15 thoughts on “Why do we dream?

  1. 𝑹𝒐𝑩𝑰𝑡 πŸŒ‹ Reply

    My dreams are always consistently vivid, dramatic and scary, no matter the medication I take or not. I also remember them even when I don’t wake up from them (or at least have no memory of having woken up). When a dream is really scary, or I die, I definitely wake up and am aware of waking up.

    A recent dream from the night before last night was I in a Grand Theft Auto game scenario in real life, but with GTA graphics and physics. I was trying to escape police in a car, and ended up flying halfway across the game world by driving off a mountain, after driving around numerous police road blocks. It had all the fear and drama of being real!

    About 5 months ago I had an amazing apocalypse dream, where the world had been taken over by insectian monsters, I was holed up in a building with a group, we daren’t make a noise. I ended up separated then met up with a girl, and we had a classic post-apocalyptic world romance. Once we left the building I saw all the buildings were darkened, no one around etc. Was all highly realistic! Things like that, lol.

    In fact! This has just reminded meβ€” I had two more plane crash dreams last night. These are by far my most common type of dream, I have recurring dreams of watching planes crash in the distance, because it would be so incredibly unlikely. I’m often just on the borderline of being affected by the crash, with the fireball approaching me and I have to duck behind something to survive it. Both of the dreams last night were that type! They’re incredibly realistic and lucid, I have a realistic thought process that goes into where I choose to shelter, and how I position myself!! Crazy.

    • Maja Reply

      Talking about vivid, dramatic and scary, I just woke up from a nightmare like this. I’m also very familiar with lucid dreams. This second life during the sleep time can be quite exhausting.

        • Maja Reply

          I woke up multiple times, but the dreams remained the same for the whole night. This is rare actually, and exhausting. They can get so real that I stay with feelings from them for quite some time, even though I know things weren’t real.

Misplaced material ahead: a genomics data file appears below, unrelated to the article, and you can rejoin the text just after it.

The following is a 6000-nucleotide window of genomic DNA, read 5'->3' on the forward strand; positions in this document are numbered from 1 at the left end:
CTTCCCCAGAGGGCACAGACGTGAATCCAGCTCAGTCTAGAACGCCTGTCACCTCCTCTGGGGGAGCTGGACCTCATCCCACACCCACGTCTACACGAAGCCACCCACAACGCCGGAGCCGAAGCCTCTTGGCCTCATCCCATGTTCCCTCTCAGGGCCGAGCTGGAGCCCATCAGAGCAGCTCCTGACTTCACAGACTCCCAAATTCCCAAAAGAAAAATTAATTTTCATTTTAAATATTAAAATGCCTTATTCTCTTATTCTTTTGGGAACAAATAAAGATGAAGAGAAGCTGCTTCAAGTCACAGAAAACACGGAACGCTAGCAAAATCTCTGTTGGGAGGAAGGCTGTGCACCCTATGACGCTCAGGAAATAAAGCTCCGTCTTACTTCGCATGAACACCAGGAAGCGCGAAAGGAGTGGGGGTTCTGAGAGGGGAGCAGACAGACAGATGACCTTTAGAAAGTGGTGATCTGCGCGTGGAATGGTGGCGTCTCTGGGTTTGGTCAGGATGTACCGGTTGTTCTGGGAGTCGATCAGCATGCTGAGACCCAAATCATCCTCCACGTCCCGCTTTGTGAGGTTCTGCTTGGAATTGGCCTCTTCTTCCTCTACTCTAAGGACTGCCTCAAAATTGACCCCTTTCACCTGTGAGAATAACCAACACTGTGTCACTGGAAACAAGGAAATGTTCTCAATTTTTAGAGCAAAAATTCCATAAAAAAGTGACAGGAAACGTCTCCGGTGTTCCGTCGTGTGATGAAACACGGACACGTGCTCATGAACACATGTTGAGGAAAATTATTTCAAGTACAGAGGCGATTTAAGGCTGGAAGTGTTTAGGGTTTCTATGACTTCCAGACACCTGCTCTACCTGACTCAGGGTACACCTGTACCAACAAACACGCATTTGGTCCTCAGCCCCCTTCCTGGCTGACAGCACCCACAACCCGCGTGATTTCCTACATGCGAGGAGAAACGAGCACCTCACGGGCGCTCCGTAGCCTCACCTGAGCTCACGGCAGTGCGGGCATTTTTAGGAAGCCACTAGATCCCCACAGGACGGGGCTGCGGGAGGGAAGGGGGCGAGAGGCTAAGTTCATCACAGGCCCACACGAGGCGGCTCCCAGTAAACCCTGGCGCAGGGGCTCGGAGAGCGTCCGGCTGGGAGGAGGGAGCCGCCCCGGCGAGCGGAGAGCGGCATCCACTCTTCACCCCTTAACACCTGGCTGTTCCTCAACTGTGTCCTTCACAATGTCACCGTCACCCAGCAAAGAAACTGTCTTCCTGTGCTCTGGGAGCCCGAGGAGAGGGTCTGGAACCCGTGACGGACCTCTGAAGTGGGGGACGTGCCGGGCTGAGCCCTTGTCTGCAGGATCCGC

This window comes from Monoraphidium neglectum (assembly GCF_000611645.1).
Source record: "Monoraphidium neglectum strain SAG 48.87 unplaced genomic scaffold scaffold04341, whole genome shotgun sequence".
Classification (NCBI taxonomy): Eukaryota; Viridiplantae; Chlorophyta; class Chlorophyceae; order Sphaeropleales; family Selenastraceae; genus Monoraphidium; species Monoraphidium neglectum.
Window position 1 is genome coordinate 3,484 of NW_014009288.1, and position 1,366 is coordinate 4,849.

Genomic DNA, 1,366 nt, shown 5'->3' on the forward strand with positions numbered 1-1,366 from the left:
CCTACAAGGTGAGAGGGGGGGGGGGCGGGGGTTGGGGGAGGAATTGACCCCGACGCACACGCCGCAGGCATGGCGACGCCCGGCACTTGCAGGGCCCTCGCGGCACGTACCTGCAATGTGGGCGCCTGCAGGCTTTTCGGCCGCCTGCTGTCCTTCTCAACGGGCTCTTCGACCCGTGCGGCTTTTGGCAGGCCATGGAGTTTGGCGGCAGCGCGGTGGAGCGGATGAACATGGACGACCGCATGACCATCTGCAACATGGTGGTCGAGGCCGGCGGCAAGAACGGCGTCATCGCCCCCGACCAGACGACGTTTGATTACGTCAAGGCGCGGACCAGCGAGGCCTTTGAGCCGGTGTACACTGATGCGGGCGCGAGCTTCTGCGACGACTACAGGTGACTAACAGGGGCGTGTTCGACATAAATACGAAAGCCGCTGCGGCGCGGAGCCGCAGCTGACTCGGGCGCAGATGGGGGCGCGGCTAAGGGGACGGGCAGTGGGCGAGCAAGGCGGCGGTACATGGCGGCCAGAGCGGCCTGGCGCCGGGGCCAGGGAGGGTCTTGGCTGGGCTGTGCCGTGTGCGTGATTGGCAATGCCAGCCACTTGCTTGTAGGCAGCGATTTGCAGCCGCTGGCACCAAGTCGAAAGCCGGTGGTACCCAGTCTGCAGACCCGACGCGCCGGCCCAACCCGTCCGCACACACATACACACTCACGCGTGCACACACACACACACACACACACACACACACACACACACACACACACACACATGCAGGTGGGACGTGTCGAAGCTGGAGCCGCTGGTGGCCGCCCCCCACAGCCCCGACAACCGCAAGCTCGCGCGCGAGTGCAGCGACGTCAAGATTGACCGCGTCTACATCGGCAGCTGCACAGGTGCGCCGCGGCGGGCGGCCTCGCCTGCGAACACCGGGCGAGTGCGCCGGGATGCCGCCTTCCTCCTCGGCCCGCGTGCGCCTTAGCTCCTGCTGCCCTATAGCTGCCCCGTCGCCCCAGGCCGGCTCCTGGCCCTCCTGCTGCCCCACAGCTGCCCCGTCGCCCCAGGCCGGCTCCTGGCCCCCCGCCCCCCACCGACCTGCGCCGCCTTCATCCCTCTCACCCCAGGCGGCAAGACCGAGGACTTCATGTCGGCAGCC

Sometimes I’m wondering how can we say for sure that dreams aren’t real and that our reality isn’t actually a dream. A sci-fi material πŸ˜€ is there a book or a movie covering the topic already (beside Matrix)?

    • Maja Reply

      Lucky you, probably. It sounds way better than remembering another nightmare πŸ™‚

  2. gigglinginthegutter Reply

    My wife’s an analyst and I’m always trying to have interesting dreams to tell her – but I just never remember them.. but I do have them because they colour the whole day. Does that make sense?

    • Maja Reply

      I’m no specialist, but I think everyhing from our minds shapes our days. And nights. It makes sense in this way.

  3. drolia Reply

    Sometimes I want to remember the dream in the dream itself. When that happens, I can remember my dream because in that moment I am neither sleeping nor awake.

  4. Stphn Kzln Reply

    I read once that our dreams are sometimes meant to prepare us for possible situations and allow our conscious brains to cope, or minimize shock from a potentially harsh situation. Remembering scary dreams from childhood, or seeing my children wake from nightmares makes me agree with this somewhat. Their sleeping brains are preparing them for something their conscious mind doesn’t want to think about.

    I’m also in love with Jung and like to believe we’re in touch with a common subconscious in our sleep, linking us with all of humanity from all time but I don’t think any of that is scientifically provable. πŸ˜‰

    If drugs have effects on our dreams I think it’s because those drugs either promote or inhibit some pleasure or pain centers, or further dim reactions to the phenomena you are witnessing.

  5. theintrovertedtree Reply

    I love Jung too. I found his book about dreams very insightful and helpful (It’s called Dreams). I also found very helpful Marie Louise von Franz’s comment that dreams come in series. I write them down now and it’s true. The “film” is different but the underlying topic is common in my dreams for several days. I wouldn’t have spotted this if I hadn’t written them down (as much as I remember them, which is not often much). Also, Freud use to ask why we had dreams, whereas Jung asked what for. Stay safe.

  6. Art_Nomison Reply

    I actually forget what I dreamt of as soon as I open my eyes..is anything amiss?πŸ€·β€β™‚οΈ

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